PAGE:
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How Texas abortion ban in fact led to rise in infant mortality and birth defects

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A recent study from Johns Hopkins University reveals that Texas has experienced a rise in infant mortality and birth defects following the implementation of its abortion ban in September 2021.
The research, which was published in the journal JAMA Pediatrics, found that Texas saw an 8% increase in its infant mortality rate in 2022, compared to a 2% increase in the rest of the United States.This amounted to 216 more infant deaths than expected from March to December of the following year.
The study compared infant deaths in Texas with those in 28 other states, some of which also have abortion restrictions. Specifically, Texas saw a 23% increase in the number of deaths caused by birth defects, while the rest of the US experienced a 3% decrease. The Texas law prohibits abortions after detecting cardiac activity, usually at around five to six weeks into pregnancy, before most tests for fetal abnormalities can be conducted.
Alison Gemmill, assistant professor at Johns Hopkins University’s Bloomberg School of Public Health, author of the study, told USA Today about the negative of abortion ban. She said, “It just points to some of the devastating consequences of abortion bans that maybe people weren’t thinking about when they passed these laws.” She also referred to the fatalities that occurred after the implementation of the Texas heartbeat law as the “spillover effects on moms and babies.”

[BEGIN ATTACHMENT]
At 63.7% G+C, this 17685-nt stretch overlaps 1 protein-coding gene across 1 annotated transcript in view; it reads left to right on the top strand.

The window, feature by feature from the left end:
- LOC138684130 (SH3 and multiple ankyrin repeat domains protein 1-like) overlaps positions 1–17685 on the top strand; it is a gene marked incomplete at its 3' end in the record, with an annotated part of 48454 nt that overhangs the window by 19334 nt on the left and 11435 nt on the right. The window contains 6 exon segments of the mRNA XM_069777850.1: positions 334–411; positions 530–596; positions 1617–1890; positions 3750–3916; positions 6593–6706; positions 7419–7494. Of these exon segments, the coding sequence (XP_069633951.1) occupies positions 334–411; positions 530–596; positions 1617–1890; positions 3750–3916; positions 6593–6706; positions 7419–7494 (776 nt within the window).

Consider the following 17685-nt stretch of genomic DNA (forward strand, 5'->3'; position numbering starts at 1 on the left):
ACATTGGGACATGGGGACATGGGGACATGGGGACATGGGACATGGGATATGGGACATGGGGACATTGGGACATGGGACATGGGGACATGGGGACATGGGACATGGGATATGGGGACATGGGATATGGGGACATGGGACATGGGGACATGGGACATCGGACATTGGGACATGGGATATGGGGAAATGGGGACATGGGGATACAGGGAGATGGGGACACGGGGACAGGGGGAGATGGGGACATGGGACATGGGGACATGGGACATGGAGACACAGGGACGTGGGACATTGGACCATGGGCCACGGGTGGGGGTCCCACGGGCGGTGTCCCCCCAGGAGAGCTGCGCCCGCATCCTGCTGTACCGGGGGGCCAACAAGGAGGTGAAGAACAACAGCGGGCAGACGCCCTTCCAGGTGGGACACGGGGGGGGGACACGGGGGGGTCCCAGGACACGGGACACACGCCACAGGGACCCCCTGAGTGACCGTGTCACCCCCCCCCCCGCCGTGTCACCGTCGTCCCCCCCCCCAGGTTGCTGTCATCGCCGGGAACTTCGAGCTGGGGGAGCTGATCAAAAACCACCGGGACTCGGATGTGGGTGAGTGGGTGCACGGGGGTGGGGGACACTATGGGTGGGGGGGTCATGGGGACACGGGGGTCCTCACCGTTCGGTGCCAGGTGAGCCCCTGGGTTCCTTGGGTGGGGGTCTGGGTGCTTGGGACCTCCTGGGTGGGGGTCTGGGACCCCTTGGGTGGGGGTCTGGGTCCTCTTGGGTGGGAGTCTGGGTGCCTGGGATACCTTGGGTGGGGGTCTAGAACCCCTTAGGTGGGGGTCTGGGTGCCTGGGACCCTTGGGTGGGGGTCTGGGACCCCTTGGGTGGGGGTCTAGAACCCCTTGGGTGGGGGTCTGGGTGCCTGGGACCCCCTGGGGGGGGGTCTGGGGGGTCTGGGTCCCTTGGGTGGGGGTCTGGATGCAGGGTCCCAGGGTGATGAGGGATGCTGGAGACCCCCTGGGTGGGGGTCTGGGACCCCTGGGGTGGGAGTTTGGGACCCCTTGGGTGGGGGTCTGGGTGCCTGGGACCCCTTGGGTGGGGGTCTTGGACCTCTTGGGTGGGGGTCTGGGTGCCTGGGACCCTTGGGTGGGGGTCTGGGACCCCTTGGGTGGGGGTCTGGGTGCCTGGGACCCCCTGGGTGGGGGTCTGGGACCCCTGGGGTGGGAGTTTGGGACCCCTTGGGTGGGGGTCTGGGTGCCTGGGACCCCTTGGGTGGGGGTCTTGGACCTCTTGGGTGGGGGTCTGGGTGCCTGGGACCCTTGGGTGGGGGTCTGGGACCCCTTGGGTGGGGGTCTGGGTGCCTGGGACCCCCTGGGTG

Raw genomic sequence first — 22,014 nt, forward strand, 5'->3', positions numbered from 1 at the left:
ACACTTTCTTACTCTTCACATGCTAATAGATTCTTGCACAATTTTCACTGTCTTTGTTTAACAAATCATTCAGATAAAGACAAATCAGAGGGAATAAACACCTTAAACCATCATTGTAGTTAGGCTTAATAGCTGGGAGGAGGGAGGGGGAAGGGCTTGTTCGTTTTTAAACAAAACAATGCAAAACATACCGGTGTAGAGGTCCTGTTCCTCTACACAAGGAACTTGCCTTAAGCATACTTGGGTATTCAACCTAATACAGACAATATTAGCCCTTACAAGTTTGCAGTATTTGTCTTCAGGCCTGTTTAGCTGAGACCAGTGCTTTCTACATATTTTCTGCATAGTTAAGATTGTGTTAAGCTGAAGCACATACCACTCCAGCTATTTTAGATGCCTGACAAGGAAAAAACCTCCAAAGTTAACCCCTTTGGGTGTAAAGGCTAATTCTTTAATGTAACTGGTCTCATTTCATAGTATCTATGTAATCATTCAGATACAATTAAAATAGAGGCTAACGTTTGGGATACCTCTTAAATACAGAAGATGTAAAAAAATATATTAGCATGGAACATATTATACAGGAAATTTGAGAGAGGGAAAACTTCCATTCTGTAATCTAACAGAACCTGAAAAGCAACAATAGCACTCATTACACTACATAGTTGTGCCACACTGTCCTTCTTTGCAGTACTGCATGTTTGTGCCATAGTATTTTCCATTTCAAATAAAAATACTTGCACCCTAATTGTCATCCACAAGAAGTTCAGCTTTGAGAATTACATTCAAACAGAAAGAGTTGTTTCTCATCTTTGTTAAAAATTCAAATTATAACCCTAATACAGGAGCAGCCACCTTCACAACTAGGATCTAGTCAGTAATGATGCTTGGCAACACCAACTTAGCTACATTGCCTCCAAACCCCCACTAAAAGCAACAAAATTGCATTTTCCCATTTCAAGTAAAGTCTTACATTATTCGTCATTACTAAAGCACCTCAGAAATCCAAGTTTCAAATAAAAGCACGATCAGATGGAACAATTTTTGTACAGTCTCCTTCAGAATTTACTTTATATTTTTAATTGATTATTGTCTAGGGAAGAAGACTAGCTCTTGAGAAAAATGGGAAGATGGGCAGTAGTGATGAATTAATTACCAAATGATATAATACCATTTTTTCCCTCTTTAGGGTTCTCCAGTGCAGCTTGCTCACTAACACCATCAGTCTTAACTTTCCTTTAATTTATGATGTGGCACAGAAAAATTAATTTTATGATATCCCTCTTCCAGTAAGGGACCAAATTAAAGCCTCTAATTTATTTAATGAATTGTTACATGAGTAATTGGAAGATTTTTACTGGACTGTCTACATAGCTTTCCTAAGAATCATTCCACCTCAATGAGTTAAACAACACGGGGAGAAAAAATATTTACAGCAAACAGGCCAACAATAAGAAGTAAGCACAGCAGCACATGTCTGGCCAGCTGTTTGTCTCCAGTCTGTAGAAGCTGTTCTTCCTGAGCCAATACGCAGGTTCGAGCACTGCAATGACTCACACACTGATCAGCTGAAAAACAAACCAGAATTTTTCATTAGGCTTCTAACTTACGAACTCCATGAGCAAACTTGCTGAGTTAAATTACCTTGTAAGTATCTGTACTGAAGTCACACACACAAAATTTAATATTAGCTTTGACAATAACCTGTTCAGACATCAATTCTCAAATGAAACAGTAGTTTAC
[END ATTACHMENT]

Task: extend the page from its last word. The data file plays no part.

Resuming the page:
“I think these findings make clear the potentially devastating consequences that abortion bans can have,” said Suzanne Bell, a fertility researcher and co-author of the study, quoted by AP.
Bell noted that infant deaths are relatively rare, so the team was somewhat surprised by the findings. Due to the small number of cases, the researchers could not analyze the data to see if the rates were higher among certain races or socioeconomic groups.
The research team also indicated an unexpected factor due to limited data preventing them from breaking down the rates for different population groups, such as racial or socioeconomic demographics. However, this was not a surprise for experts like Tiffany Green, who have extensively studied racial inequities in reproductive health.
Although the findings are significant, Bell mentioned that the small numbers involved made it difficult to draw definitive conclusions for specific subpopulations. This complexity underscores the necessity for further research and resources to understand and address the broader impacts of such policies.
Green emphasized the vulnerability of individuals who typically seek abortions, pointing out that restrictive abortion laws could compound existing health disparities.
Texas governor Greg Abbott’s spokesperson, Andrew Mahaleris, responded to the study’s conclusions by standing by Texas’s anti-abortion legislation in a statement to USA Today. He highlighted the 2021 heartbeat law, stating its purpose was “to save the innocent unborn, and now thousands of children have been given a chance at life.”





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